[EM] Election-Methods Digest, Vol 92, Issue 17

David L Wetzell wetzelld at gmail.com
Thu Feb 2 11:31:29 PST 2012

> On 2/2/12 11:39 AM, David L Wetzell wrote:
>> I wanted to mention that Approval-voting enhanced IRV and STV could be
>> tabulated at the precinct level.  You let everyone rank up to 3 candidates
>> and then you use these rankings to get 3 finalists.  You then sort the
>> votes into ten possible ways people could rank the 3 finalists.
> there are 9 possible ways of ranking 3 candidates, unless you're counting
> "none of the above".  i guess that would make it 10.
> in general, for N candidates and IRV, the number of piles you need to sort
> to is
> If we take a two stage approach then we don't need to do it for the
general case...
We can keep N down to S+2, or the number of contested seats plus two...,
which leads to (N+2)^2+1 piles.

> the number of piles grows pretty large for IRV, which is why we normally
> call it "not precinct summable".  essentially a physical instrument (like a
> thumb drive) that contains the information for each and every ballot must
> be (securely) transported from each voting place to the central tabulation
> facility (like City Hall).
> folks like Kathy Dopp understandably complain about the lack of
> transparency about such, while i didn't see it as too bad of a problem for
> a small city like Burlington.  however IRV was passed (and vetoed by the
> guv back then) in Vermont for the gubernatorial election, and that
> centralization of counting would be even more of a problem.  i just can't
> see some Town Clerk driving up from Bennington VT to Montpelier to deliver
> the opaque physical instrument representing all those votes.  that would
> smell bad.

Hence, the need for 2 stages...
Dopp herself admitted this would work.

>   But if the third or fourth most often ranked candidates were within a
>> small percent of each other then it would not require a manual recount.
>>  The IRV cd be done with two sets of 3 candidates so there'd be twice as
>> much sorting in the 2nd round and then there'd be a manual recount if and
>> only if there's a different outcome in the two sets of candidates, which is
>> not likely.
> with FPTP, there need be only one team of counters (but more teams will
> divide the labor and the results are perfectly summable) and that number
> does not grow with N.  a team will normally have 4 people that are known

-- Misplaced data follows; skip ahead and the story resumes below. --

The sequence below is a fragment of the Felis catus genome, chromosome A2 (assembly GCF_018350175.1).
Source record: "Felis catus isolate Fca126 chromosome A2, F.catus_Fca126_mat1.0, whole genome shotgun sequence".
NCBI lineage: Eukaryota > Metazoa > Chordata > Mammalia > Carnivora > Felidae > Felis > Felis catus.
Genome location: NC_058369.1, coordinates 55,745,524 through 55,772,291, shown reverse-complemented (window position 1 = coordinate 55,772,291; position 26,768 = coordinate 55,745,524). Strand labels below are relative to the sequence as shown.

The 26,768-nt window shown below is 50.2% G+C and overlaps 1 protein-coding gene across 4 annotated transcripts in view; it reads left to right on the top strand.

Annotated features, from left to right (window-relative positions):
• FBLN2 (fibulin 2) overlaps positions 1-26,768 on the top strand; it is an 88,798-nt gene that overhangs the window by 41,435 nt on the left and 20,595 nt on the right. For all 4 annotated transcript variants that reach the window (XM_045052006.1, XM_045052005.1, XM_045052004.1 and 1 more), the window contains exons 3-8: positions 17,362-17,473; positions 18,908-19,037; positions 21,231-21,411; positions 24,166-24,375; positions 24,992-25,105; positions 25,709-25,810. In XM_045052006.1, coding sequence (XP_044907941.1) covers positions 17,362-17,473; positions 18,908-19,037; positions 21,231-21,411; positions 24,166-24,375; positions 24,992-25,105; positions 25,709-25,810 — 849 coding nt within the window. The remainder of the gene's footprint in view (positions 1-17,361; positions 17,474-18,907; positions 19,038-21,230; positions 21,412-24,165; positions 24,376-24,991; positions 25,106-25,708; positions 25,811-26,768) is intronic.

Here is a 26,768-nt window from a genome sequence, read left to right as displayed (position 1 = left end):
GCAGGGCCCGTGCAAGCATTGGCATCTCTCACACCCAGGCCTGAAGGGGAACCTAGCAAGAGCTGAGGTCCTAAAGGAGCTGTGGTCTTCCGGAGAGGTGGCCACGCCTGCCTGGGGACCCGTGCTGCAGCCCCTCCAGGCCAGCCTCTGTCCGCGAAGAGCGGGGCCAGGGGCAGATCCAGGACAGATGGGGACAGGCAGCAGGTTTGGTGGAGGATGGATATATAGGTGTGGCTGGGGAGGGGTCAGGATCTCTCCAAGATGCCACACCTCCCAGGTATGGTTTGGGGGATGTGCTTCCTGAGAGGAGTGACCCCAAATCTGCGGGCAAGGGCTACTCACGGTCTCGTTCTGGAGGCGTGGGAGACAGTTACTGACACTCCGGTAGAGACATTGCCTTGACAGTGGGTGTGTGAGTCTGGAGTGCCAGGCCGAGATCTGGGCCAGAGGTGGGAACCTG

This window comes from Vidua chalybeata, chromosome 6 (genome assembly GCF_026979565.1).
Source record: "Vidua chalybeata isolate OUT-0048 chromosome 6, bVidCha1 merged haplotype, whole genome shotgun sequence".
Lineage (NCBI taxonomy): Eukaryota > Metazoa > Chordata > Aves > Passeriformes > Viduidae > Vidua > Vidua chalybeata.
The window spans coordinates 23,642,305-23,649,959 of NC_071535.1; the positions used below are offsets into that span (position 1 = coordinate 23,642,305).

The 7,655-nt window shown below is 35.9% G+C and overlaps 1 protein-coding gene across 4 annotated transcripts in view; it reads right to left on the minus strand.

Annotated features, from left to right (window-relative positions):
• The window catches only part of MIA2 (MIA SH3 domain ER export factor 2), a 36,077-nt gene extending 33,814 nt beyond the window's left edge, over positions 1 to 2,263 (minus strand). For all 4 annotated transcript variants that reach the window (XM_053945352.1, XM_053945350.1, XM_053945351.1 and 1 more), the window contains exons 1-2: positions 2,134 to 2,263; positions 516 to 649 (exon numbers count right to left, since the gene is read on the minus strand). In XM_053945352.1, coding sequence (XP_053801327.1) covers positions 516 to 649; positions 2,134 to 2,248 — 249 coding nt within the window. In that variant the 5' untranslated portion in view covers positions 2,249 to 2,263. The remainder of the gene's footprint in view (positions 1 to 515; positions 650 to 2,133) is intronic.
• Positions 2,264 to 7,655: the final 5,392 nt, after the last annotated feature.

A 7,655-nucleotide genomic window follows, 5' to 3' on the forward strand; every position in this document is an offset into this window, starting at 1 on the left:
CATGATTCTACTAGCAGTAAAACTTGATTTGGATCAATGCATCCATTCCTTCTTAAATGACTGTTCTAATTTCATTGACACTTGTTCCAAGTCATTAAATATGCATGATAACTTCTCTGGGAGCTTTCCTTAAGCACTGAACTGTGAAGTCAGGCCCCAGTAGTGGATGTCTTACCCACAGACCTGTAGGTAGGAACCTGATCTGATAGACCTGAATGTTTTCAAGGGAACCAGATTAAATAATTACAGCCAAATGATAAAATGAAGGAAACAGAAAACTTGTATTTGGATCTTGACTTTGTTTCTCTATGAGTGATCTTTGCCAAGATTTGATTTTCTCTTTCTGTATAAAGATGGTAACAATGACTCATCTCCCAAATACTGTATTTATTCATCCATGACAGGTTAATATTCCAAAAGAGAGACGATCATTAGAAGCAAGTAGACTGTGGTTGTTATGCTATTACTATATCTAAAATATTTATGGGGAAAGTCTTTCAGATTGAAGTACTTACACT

> supporters of the different candidates.  there are two "callers", they
> simultaneously examine each ballot, one at a time, and call out the name of
> the voted candidate.  there are two "counters" that rack up the counts.
>  for every block of 50 or 100 ballots, the counts (between the two
> counters) are compared and if there is any discrepancy, that block is
> recalled and recounted.
> for IRV, this can be done with a single team or multiple teams (to divide
> the labor) but the piles (a function of the 1st-choice vote or the
> remaining 1st-choice vote) need to be separate so that when a candidate is
> eliminated, the votes are "transferred" (as in "STV") at the end of the
> pass or round.  then there is retabulation and this recounting cannot be
> done in parallel, it must be done sequentially, up to the final round.

If you have S+2 finalists candidates, after the first stage, with S being
the number of seats then you can sort the votes into (S+2)^2+1 piles in a
way that lets the transfer to take place and this only needs be done once

> for Condorcet, if the labor is divided, there needs to be a team for every
> pair of candidates (essentially the number of piles divided by two:
> N*(N-1)/2 ).  each team is concerned only for its assigned pair of
> candidates (who is ranked above who) and the ballots are passed from one
> team to the adjacent team.  but there is only one pass.  if the number of
> teams is not available, it can be done with a single team sequentially, but
> would be multiple passes and would be laborious.

Which is why I like Condorcet for when there are relatively few voters and
candidates and the voters are very knowledgeable about all of the

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